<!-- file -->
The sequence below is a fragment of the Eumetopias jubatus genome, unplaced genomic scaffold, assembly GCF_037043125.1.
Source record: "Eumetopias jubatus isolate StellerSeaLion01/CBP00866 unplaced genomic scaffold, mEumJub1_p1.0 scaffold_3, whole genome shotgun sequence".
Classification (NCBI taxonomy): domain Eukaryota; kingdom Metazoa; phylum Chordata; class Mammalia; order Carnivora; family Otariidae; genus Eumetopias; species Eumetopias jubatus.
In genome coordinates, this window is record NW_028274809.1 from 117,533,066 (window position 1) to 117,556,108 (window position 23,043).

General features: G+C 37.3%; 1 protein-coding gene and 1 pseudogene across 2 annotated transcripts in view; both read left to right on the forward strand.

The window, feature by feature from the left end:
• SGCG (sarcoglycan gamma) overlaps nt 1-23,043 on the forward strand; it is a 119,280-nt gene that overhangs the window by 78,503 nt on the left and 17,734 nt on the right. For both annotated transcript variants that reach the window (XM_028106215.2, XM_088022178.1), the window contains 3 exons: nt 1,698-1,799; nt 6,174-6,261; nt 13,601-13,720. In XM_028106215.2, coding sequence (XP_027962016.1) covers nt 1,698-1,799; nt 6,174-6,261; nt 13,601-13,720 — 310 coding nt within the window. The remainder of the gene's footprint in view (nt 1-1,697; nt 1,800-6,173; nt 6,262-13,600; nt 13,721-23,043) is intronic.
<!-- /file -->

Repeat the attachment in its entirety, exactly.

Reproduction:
The sequence below is a fragment of the Eumetopias jubatus genome, unplaced genomic scaffold, assembly GCF_037043125.1.
Source record: "Eumetopias jubatus isolate StellerSeaLion01/CBP00866 unplaced genomic scaffold, mEumJub1_p1.0 scaffold_3, whole genome shotgun sequence".
Classification (NCBI taxonomy): domain Eukaryota; kingdom Metazoa; phylum Chordata; class Mammalia; order Carnivora; family Otariidae; genus Eumetopias; species Eumetopias jubatus.
In genome coordinates, this window is record NW_028274809.1 from 117,533,066 (window position 1) to 117,556,108 (window position 23,043).

General features: G+C 37.3%; 1 protein-coding gene and 1 pseudogene across 2 annotated transcripts in view; both read left to right on the forward strand.

The window, feature by feature from the left end:
• SGCG (sarcoglycan gamma) overlaps nt 1-23,043 on the forward strand; it is a 119,280-nt gene that overhangs the window by 78,503 nt on the left and 17,734 nt on the right. For both annotated transcript variants that reach the window (XM_028106215.2, XM_088022178.1), the window contains 3 exons: nt 1,698-1,799; nt 6,174-6,261; nt 13,601-13,720. In XM_028106215.2, coding sequence (XP_027962016.1) covers nt 1,698-1,799; nt 6,174-6,261; nt 13,601-13,720 — 310 coding nt within the window. The remainder of the gene's footprint in view (nt 1-1,697; nt 1,800-6,173; nt 6,262-13,600; nt 13,721-23,043) is intronic.